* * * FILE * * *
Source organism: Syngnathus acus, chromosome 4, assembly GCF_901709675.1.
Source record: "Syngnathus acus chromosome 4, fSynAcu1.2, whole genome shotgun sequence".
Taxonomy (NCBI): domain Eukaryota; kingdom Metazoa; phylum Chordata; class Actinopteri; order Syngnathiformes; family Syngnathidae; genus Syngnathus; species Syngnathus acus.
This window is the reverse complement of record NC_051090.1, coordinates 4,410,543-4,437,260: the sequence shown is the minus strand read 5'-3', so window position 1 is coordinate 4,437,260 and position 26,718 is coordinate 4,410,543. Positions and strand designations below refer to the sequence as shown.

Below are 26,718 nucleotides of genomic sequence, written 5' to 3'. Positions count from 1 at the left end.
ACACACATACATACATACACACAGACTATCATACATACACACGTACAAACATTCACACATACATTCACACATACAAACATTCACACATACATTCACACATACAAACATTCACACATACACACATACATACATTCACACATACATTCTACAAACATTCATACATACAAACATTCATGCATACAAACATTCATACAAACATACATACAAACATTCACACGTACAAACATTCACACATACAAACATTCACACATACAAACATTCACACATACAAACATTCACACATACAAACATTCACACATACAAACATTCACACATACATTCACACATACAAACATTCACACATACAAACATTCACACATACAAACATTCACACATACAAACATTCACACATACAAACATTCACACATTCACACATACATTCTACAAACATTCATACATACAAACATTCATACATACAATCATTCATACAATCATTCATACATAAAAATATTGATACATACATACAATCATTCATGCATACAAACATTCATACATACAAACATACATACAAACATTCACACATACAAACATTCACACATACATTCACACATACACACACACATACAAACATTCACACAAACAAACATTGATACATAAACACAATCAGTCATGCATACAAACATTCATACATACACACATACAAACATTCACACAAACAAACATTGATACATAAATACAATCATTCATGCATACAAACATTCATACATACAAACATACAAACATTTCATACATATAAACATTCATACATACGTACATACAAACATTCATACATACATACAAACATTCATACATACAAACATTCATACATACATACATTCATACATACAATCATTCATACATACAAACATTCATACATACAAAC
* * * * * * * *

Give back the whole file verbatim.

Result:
Source organism: Syngnathus acus, chromosome 4, assembly GCF_901709675.1.
Source record: "Syngnathus acus chromosome 4, fSynAcu1.2, whole genome shotgun sequence".
Taxonomy (NCBI): domain Eukaryota; kingdom Metazoa; phylum Chordata; class Actinopteri; order Syngnathiformes; family Syngnathidae; genus Syngnathus; species Syngnathus acus.
This window is the reverse complement of record NC_051090.1, coordinates 4,410,543-4,437,260: the sequence shown is the minus strand read 5'-3', so window position 1 is coordinate 4,437,260 and position 26,718 is coordinate 4,410,543. Positions and strand designations below refer to the sequence as shown.

Below are 26,718 nucleotides of genomic sequence, written 5' to 3'. Positions count from 1 at the left end.
ACACACATACATACATACACACAGACTATCATACATACACACGTACAAACATTCACACATACATTCACACATACAAACATTCACACATACATTCACACATACAAACATTCACACATACACACATACATACATTCACACATACATTCTACAAACATTCATACATACAAACATTCATGCATACAAACATTCATACAAACATACATACAAACATTCACACGTACAAACATTCACACATACAAACATTCACACATACAAACATTCACACATACAAACATTCACACATACAAACATTCACACATACAAACATTCACACATACATTCACACATACAAACATTCACACATACAAACATTCACACATACAAACATTCACACATACAAACATTCACACATACAAACATTCACACATTCACACATACATTCTACAAACATTCATACATACAAACATTCATACATACAATCATTCATACAATCATTCATACATAAAAATATTGATACATACATACAATCATTCATGCATACAAACATTCATACATACAAACATACATACAAACATTCACACATACAAACATTCACACATACATTCACACATACACACACACATACAAACATTCACACAAACAAACATTGATACATAAACACAATCAGTCATGCATACAAACATTCATACATACACACATACAAACATTCACACAAACAAACATTGATACATAAATACAATCATTCATGCATACAAACATTCATACATACAAACATACAAACATTTCATACATATAAACATTCATACATACGTACATACAAACATTCATACATACATACAAACATTCATACATACAAACATTCATACATACATACATTCATACATACAATCATTCATACATACAAACATTCATACATACAAAC